You have already sent your press release to the radio station, and they have contacted you to do a radio interview with one of their hosts.
Immediately, write down the call letters and location of the station, time of the interview, and names of the host and producer of the show. Get it into your schedule. Be early for the event. Announcers won’t air you if you are late.
If you haven’t already, create a short, interesting bio for yourself as well as a few suggested interview questions since the host probably won’t have time to do more than read the blurb. Make sure the host has them and a copy of your book before your interview.
Prior to the Radio Interview
1. Make notes on what you want to stress.
Determine your message. People find it interesting to hear the “story behind the story,” so tell them WHY you wrote the book. If anything interesting happened while writing, that anecdote will connect with listeners. Just don’t tell them something you don’t want the world to know for that info has an indefinite shelf life.
2. Practice answering your suggested questions.
Rehearse your main points so that you are comfortable talking about them. Speak your ideas freely, without memorization.
The Radio Interview
3. Be ready to immediately start the interview when the station calls.
Sometimes the host will call early and put you on hold—this is a good time to listen to the tone of the host. Other times (and this is more common), the host will call and you are instantly on air. Just be ready for whatever happens.
4. After the host introduces you, he will start asking questions.
Give short, informative answers 30 seconds or less—a powerful “soundbite” will serve you well during the radio interview. Speak with enthusiasm and a smile. It’s a conversation, so relax.
Dead air is not appreciated on radio, so talk. Brad Phillips, media expert, recommends even gesturing or walking around (have a headset on if you do), and “match or slightly exceed the host’s energy level to avoid sounding flat.”
5. Because of the nature of radio, listeners will be tuning in or tuning out throughout your interview.
Being aware of this, you need to reiterate your message in some manner at the beginning, middle, and end of interview. Don’t forget to mention the full title of your book at least 3 times during the interview, if possible.
6. Giving the host a few copies of your books for his listeners helps to extend your effectiveness as an interviewee.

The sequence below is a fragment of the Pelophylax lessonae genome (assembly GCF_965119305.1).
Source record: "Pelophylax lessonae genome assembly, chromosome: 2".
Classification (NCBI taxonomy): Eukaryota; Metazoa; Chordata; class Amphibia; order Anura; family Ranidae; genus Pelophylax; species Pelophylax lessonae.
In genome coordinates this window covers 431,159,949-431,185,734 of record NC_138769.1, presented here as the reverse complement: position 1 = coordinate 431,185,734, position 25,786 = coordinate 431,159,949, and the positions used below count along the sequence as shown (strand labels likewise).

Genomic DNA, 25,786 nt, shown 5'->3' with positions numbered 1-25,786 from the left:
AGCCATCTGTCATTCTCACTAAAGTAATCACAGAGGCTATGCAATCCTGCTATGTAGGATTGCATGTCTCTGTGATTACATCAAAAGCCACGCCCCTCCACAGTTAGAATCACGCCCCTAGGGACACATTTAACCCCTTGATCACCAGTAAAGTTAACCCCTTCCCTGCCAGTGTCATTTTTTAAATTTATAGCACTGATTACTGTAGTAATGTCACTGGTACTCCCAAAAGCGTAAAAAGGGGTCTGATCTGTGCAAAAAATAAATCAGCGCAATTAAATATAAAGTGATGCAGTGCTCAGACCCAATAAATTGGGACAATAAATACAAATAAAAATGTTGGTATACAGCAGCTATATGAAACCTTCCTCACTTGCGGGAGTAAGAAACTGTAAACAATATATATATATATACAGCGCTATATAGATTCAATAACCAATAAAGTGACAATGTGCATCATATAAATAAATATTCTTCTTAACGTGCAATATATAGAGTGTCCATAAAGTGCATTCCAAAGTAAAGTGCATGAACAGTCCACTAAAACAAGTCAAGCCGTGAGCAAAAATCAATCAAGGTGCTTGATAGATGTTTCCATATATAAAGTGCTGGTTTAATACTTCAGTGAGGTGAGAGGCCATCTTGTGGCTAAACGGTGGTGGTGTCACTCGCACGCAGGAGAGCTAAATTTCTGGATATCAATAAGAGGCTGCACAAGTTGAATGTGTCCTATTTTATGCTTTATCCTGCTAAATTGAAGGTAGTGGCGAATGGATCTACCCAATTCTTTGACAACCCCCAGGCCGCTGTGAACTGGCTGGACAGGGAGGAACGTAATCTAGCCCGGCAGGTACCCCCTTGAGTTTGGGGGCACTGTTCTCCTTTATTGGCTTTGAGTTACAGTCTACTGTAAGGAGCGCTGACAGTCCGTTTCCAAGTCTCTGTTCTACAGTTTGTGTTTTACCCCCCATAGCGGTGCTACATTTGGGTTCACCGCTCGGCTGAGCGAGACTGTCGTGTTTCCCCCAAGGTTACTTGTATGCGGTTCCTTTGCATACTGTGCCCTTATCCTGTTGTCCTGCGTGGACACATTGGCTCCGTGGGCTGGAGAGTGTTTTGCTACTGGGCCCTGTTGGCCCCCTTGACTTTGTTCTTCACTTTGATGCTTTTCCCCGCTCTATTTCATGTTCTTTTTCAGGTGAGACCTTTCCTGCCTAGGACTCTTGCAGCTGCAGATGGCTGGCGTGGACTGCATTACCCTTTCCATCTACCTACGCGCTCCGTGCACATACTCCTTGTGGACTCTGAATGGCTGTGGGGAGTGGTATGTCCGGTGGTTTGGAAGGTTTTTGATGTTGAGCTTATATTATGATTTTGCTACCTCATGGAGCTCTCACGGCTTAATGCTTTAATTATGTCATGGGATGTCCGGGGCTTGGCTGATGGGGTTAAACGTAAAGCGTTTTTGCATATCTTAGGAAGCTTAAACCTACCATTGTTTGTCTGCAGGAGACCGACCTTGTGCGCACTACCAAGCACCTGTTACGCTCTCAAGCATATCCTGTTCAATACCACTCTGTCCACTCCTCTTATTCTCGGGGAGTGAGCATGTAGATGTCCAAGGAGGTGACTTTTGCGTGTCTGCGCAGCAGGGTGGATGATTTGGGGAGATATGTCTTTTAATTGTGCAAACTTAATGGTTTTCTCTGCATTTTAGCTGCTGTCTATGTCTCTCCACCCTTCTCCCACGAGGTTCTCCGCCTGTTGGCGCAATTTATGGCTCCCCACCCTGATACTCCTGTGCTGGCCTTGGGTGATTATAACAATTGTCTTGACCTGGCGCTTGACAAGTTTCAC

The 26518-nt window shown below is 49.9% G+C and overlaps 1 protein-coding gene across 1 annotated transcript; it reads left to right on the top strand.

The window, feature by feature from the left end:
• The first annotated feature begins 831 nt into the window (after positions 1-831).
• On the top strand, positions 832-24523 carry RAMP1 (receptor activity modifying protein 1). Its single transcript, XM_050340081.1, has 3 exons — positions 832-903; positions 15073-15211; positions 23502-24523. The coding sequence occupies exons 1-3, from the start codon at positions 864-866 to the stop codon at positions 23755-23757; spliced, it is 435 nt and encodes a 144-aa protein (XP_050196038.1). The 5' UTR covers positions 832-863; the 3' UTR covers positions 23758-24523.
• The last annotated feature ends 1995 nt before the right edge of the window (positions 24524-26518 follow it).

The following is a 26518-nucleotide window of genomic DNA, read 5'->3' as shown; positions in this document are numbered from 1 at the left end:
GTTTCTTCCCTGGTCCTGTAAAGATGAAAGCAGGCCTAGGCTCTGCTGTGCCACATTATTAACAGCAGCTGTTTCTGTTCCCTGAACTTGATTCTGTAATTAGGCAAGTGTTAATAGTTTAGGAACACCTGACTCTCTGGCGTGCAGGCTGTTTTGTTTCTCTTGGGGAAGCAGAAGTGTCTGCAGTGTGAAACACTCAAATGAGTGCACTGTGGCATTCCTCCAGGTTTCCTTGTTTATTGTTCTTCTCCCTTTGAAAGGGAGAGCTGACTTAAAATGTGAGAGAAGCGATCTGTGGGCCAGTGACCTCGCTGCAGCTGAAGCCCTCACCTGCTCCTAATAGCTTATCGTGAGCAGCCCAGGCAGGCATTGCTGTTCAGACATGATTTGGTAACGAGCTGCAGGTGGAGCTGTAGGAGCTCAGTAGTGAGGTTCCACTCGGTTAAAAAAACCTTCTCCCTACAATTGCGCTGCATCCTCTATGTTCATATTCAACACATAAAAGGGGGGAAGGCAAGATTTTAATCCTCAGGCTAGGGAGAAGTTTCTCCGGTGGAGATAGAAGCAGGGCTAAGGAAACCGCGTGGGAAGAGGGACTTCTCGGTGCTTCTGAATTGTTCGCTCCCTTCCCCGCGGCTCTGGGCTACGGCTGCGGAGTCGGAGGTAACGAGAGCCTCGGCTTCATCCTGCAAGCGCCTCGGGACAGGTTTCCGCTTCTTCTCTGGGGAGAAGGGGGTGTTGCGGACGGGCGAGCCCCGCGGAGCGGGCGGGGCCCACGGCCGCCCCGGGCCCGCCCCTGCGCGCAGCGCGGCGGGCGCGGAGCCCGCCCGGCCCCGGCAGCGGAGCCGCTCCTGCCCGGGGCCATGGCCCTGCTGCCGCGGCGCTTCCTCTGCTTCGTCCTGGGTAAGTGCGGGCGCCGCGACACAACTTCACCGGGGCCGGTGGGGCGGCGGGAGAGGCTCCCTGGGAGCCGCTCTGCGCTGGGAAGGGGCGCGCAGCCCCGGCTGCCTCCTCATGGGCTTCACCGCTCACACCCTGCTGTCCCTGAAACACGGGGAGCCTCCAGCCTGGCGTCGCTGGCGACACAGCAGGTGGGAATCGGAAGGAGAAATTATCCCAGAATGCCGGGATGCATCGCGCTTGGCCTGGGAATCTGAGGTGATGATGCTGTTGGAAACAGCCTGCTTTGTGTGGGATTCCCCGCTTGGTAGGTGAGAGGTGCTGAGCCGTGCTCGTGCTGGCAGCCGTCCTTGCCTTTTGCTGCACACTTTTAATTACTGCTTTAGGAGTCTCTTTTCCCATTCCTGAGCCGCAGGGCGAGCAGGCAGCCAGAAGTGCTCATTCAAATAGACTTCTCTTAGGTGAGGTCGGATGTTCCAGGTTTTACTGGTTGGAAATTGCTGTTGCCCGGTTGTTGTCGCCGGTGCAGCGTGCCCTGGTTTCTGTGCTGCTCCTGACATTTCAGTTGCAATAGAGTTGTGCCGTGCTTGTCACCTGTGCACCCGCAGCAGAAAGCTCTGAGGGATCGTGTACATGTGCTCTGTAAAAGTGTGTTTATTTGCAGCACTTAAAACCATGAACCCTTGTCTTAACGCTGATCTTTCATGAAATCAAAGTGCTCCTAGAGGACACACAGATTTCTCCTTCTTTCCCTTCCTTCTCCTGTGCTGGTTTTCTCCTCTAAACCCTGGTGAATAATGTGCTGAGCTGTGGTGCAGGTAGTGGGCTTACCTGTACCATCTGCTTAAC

The host will usually continue to talk about you and your book well after the radio interview airs.
7. Take the high road if the host or a call-in attacks you.
Be respectful, be firm, and keep your cool. (Also make notes so that you will only go back there knowing the lay of the land. Hostile territory.)
8. Have a “closing” statement, a summary, ready.
Your host will probably want to make a smooth transition at the end, so prepare something short and sweet, but filled with your message.
9. When the host hangs up, just stay on the line for a little while.
Often, the host will have business to do and then will come back on the line to talk with you. They don’t always do this, but if they do, you don’t want to miss an opportunity.
After the Radio Interview
10. If possible, ask for a copy of the interview.
As backup, try to record your own copy. Review it to see what you did well and what you could improve upon.
11. Send a thank you note to the host and producer.
I know, this is old-fashioned, but EVERYONE likes to be appreciated. Obviously, you were helping the host and station with your interview, but it was also boosting your marketing efforts. Courtesy is always welcome.
Covering the Basics for a Radio Interview
These 11 tips cover some basics for a phone radio interview. If you are going to be interviewed in the station face-to-face, be early and ready to talk with the host.
When at the desk, talk into the microphone (be about 6 inches away from the mike—or whatever your host recommends), but look at the host. You are talking to him. That eye contact will make the interview much easier for you.
When doing a radio interview, whether on phone or in studio, have fun with it. Be confident and enthusiastic.
You have a great product in your book that you want the world to know about. A radio interview can sell some books and even make you famous.